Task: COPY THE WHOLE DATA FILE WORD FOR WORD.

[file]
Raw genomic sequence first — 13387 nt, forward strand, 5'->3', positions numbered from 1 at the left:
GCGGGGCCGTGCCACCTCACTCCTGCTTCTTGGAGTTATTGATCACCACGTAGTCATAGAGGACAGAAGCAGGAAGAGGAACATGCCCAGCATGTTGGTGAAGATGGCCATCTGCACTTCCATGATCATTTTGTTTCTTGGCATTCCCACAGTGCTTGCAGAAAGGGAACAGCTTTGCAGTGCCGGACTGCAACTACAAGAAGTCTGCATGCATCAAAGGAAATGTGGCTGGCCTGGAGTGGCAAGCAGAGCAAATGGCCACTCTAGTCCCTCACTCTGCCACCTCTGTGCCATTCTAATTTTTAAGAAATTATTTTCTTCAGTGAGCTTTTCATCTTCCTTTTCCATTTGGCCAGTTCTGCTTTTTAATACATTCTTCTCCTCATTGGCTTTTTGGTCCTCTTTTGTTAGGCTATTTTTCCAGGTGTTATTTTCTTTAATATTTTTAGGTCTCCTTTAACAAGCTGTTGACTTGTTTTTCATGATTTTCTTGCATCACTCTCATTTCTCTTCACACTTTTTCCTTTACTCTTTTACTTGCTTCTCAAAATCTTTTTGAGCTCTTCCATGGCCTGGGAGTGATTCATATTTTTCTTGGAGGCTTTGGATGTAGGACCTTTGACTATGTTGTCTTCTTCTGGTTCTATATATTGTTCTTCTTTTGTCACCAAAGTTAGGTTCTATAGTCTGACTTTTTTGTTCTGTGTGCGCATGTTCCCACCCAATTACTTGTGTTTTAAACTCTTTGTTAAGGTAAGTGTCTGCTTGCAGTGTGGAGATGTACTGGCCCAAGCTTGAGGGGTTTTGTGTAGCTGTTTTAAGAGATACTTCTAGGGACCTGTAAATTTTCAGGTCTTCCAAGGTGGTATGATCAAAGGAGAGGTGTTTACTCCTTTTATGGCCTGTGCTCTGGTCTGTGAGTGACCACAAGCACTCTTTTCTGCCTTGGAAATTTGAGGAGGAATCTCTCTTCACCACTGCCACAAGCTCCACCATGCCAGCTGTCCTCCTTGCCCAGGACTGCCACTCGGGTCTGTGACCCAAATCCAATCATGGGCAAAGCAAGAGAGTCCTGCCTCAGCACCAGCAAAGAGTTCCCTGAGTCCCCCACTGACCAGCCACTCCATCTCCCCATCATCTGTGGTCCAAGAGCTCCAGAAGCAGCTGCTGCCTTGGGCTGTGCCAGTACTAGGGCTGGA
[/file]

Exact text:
Raw genomic sequence first — 13387 nt, forward strand, 5'->3', positions numbered from 1 at the left:
GCGGGGCCGTGCCACCTCACTCCTGCTTCTTGGAGTTATTGATCACCACGTAGTCATAGAGGACAGAAGCAGGAAGAGGAACATGCCCAGCATGTTGGTGAAGATGGCCATCTGCACTTCCATGATCATTTTGTTTCTTGGCATTCCCACAGTGCTTGCAGAAAGGGAACAGCTTTGCAGTGCCGGACTGCAACTACAAGAAGTCTGCATGCATCAAAGGAAATGTGGCTGGCCTGGAGTGGCAAGCAGAGCAAATGGCCACTCTAGTCCCTCACTCTGCCACCTCTGTGCCATTCTAATTTTTAAGAAATTATTTTCTTCAGTGAGCTTTTCATCTTCCTTTTCCATTTGGCCAGTTCTGCTTTTTAATACATTCTTCTCCTCATTGGCTTTTTGGTCCTCTTTTGTTAGGCTATTTTTCCAGGTGTTATTTTCTTTAATATTTTTAGGTCTCCTTTAACAAGCTGTTGACTTGTTTTTCATGATTTTCTTGCATCACTCTCATTTCTCTTCACACTTTTTCCTTTACTCTTTTACTTGCTTCTCAAAATCTTTTTGAGCTCTTCCATGGCCTGGGAGTGATTCATATTTTTCTTGGAGGCTTTGGATGTAGGACCTTTGACTATGTTGTCTTCTTCTGGTTCTATATATTGTTCTTCTTTTGTCACCAAAGTTAGGTTCTATAGTCTGACTTTTTTGTTCTGTGTGCGCATGTTCCCACCCAATTACTTGTGTTTTAAACTCTTTGTTAAGGTAAGTGTCTGCTTGCAGTGTGGAGATGTACTGGCCCAAGCTTGAGGGGTTTTGTGTAGCTGTTTTAAGAGATACTTCTAGGGACCTGTAAATTTTCAGGTCTTCCAAGGTGGTATGATCAAAGGAGAGGTGTTTACTCCTTTTATGGCCTGTGCTCTGGTCTGTGAGTGACCACAAGCACTCTTTTCTGCCTTGGAAATTTGAGGAGGAATCTCTCTTCACCACTGCCACAAGCTCCACCATGCCAGCTGTCCTCCTTGCCCAGGACTGCCACTCGGGTCTGTGACCCAAATCCAATCATGGGCAAAGCAAGAGAGTCCTGCCTCAGCACCAGCAAAGAGTTCCCTGAGTCCCCCACTGACCAGCCACTCCATCTCCCCATCATCTGTGGTCCAAGAGCTCCAGAAGCAGCTGCTGCCTTGGGCTGTGCCAGTACTAGGGCTGGA